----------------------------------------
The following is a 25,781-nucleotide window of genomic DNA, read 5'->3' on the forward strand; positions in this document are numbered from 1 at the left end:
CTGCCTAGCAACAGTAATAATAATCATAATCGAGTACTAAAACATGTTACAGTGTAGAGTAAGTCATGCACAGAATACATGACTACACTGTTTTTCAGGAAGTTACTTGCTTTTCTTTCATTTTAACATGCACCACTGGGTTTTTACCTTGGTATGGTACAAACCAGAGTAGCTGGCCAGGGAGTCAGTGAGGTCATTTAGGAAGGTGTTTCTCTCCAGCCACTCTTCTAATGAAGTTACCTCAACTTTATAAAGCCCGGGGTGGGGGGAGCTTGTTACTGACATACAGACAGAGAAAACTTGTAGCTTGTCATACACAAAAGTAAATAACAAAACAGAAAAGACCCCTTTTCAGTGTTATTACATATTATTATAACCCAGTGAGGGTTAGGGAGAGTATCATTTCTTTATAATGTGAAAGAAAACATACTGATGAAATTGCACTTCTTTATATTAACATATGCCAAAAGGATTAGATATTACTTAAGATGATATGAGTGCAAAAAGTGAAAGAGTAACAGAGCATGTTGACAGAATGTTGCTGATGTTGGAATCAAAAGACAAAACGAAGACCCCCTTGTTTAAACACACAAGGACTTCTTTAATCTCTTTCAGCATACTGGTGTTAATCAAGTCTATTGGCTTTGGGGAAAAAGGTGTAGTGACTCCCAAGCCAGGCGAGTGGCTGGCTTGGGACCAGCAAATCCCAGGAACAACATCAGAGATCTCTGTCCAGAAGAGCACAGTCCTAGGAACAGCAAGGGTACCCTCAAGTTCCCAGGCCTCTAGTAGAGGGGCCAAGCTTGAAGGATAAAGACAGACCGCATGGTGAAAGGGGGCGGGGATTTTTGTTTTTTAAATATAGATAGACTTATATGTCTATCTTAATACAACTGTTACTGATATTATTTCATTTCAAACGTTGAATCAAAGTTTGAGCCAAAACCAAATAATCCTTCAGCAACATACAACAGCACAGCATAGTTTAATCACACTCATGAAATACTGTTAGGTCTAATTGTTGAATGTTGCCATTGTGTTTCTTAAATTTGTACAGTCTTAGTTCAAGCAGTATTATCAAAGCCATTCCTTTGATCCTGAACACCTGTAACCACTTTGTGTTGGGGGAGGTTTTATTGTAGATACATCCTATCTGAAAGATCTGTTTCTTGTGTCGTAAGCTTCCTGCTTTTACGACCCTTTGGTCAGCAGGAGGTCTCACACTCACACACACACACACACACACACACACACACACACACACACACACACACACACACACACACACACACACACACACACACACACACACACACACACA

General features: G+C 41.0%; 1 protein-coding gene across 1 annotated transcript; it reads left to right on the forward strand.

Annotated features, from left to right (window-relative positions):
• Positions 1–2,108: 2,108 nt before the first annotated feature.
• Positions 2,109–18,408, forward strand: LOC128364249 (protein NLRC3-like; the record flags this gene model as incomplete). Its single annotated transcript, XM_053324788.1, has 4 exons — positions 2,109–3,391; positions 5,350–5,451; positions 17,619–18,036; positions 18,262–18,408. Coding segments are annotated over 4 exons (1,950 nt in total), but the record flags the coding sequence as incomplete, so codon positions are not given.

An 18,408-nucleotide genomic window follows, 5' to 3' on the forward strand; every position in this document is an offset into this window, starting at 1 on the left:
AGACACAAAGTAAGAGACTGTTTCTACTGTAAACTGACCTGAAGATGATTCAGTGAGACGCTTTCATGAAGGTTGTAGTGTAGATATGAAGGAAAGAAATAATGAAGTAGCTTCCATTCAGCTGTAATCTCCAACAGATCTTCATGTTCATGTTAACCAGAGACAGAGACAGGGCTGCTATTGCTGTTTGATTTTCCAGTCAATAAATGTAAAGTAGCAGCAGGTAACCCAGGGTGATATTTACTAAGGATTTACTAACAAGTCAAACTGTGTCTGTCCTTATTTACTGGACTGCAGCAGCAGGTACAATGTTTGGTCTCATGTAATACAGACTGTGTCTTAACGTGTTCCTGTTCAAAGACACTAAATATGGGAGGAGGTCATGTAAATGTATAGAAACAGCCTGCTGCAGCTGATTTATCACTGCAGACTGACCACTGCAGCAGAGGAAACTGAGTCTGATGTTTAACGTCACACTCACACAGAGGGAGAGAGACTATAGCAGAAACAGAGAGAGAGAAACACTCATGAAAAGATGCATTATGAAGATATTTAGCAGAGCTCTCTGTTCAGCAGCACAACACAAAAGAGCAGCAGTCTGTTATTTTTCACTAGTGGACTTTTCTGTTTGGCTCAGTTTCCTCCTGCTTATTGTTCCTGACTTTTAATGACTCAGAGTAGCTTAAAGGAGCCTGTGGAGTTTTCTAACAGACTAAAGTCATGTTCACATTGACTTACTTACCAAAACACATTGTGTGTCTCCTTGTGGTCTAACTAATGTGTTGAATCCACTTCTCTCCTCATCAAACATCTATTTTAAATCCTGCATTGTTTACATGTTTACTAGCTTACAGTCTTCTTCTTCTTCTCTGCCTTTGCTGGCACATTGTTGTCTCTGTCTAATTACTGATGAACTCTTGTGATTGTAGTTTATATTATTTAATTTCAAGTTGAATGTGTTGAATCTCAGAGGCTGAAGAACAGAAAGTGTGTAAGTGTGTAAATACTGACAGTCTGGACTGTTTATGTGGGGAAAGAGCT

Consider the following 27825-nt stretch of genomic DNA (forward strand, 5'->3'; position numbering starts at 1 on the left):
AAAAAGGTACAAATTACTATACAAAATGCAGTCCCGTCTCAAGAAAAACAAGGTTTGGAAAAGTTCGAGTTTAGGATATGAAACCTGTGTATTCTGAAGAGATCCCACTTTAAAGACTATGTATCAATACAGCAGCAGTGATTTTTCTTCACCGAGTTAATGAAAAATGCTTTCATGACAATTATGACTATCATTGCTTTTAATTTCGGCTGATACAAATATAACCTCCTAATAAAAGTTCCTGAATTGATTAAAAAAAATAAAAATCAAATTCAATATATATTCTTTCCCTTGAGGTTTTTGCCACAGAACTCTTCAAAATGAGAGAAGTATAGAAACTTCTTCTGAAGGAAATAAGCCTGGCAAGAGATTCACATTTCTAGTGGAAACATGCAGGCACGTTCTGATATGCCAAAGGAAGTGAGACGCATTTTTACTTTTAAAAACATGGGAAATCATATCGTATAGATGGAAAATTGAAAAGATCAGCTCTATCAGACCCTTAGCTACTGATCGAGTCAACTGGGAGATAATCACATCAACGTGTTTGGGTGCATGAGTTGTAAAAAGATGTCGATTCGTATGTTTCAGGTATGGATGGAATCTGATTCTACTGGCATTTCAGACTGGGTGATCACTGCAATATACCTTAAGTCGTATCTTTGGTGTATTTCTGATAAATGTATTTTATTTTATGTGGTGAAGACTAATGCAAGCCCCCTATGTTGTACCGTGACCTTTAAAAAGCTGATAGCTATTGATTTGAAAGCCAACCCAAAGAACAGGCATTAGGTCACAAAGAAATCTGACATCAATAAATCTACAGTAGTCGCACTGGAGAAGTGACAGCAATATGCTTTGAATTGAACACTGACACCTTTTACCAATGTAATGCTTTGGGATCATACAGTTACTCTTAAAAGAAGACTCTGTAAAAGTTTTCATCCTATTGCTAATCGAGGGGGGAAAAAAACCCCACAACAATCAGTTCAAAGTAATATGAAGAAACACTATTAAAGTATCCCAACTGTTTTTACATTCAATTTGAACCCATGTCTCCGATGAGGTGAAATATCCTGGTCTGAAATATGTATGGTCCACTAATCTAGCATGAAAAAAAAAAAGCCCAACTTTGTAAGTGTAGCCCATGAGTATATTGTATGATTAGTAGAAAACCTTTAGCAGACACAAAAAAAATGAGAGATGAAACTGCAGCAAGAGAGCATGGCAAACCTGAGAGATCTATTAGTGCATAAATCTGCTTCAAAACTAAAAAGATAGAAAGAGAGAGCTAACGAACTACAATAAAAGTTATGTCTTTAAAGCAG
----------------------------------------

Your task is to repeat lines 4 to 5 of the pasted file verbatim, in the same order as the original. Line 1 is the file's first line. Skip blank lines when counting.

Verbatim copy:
Annotated features, from left to right (window-relative positions):
• Positions 1–2,108: 2,108 nt before the first annotated feature.